Comment

Compulsory staff vaccination for COVID-19 ignores the power of respect and persuasion

Compelling care home workers to be double-jabbed is no way to treat this workforce

Mandatory coronavirus immunisation of care home workers is no way to treat staff who have shouldered a huge burden in the pandemic

The government’s regulations on mandatory vaccination in care homes have been approved and will take effect in all care homes in England on 11 November.

Much of the focus of the policy intent has centred on the staff employed in the homes, but it is important to recognise that the scope of the regulation goes well beyond staff.

Scope of the mandatory vaccine rules will be wide

Once enacted it means anyone entering a care home must demonstrate they have had a complete course of doses of an authorised COVID-19 vaccine – this means all

Mandatory coronavirus immunisation of care home workers is no way to treat staff who have shouldered a huge burden in the pandemic

Picture: Alamy

The government’s regulations on mandatory vaccination in care homes have been approved and will take effect in all care homes in England on 11 November.

Much of the focus of the policy intent has centred on the staff employed in the homes, but it is important to recognise that the scope of the regulation goes well beyond staff.

Scope of the mandatory vaccine rules will be wide

Once enacted it means anyone entering a care home must demonstrate they have had a complete course of doses of an authorised COVID-19 vaccine – this means all staff, volunteers, visiting professionals, contractors and suppliers.

There is a small group of people to whom this policy does not apply, including: family and friends visiting residents and essential care givers; the medically-exempt; those under-18-year-olds, unless they are staff; and people responding to emergencies or urgent building maintenance.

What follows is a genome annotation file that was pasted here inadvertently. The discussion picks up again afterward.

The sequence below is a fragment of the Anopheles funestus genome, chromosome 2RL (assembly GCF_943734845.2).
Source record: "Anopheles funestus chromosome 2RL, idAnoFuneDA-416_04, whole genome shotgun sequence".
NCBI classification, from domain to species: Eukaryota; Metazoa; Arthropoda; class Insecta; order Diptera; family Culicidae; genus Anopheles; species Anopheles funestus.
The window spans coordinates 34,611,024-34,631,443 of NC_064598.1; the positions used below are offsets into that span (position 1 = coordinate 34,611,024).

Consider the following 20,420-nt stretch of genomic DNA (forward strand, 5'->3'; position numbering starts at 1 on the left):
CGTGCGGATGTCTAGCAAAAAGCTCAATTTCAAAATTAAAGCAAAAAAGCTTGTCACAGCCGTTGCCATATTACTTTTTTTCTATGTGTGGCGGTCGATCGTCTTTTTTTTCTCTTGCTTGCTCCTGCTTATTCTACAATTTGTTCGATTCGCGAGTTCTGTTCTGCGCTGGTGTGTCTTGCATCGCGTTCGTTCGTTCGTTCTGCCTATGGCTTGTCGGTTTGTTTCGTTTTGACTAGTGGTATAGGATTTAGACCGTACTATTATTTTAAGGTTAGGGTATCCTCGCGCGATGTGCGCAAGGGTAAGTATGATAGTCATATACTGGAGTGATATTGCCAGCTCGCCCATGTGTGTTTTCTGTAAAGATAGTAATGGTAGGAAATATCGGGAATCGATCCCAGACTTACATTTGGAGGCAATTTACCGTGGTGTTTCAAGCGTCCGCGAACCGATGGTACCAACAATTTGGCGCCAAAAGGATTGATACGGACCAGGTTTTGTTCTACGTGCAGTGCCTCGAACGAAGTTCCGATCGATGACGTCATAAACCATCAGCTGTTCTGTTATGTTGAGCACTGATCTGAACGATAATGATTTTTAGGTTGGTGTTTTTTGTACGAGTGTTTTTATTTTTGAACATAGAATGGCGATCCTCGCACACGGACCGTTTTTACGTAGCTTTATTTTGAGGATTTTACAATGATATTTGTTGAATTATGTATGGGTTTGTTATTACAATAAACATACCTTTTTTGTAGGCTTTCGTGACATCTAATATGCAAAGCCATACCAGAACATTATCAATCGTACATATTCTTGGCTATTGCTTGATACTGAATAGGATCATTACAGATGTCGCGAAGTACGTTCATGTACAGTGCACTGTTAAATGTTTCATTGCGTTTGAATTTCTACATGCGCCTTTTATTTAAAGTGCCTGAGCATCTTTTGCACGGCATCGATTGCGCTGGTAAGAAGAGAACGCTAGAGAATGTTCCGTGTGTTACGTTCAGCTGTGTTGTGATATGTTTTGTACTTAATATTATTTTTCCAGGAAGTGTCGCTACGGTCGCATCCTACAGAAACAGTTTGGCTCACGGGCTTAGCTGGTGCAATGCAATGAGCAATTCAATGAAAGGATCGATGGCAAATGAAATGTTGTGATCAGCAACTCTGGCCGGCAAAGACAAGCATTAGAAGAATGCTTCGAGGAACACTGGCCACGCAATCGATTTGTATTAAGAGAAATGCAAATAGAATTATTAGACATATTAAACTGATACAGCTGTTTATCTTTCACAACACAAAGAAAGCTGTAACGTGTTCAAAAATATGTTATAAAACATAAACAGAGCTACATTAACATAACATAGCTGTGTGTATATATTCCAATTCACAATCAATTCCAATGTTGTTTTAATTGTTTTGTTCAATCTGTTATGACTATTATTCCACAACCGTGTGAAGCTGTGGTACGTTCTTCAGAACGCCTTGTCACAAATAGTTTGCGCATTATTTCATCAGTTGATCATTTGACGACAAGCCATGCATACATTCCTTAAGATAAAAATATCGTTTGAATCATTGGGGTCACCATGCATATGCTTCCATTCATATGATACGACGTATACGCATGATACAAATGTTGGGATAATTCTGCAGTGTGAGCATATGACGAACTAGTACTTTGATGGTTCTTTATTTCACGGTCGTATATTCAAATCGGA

No guidance yet on implementation

As things stand, there is no direct guidance or support available for care homes to support the implementation of this policy. This seems an untenable position for care homes, which have had the most extraordinary year-and-a-half of disruption and distress.

‘It is likely 7% of the workforce will not be deployable as a result of the new regulation… this feels like an astonishing risk to a sector that carries more than 100,000 vacancies on any given day’

To be faced with having to try to consult on and implement significant changes in contracts of staff who are burnt-out and under extreme pressure will have an impact on organisations.

Key government support that members of the National Care Forum – a membership organisation for not-for-profit care home operators – have have told us is vital includes:

  • Indemnification against vaccination claims
  • Advice and support on employment and HR issues
  • Guaranteed access to vaccines
  • Occupational health infrastructure and funding

We’re navigating a legal and logistical minefield – and with no support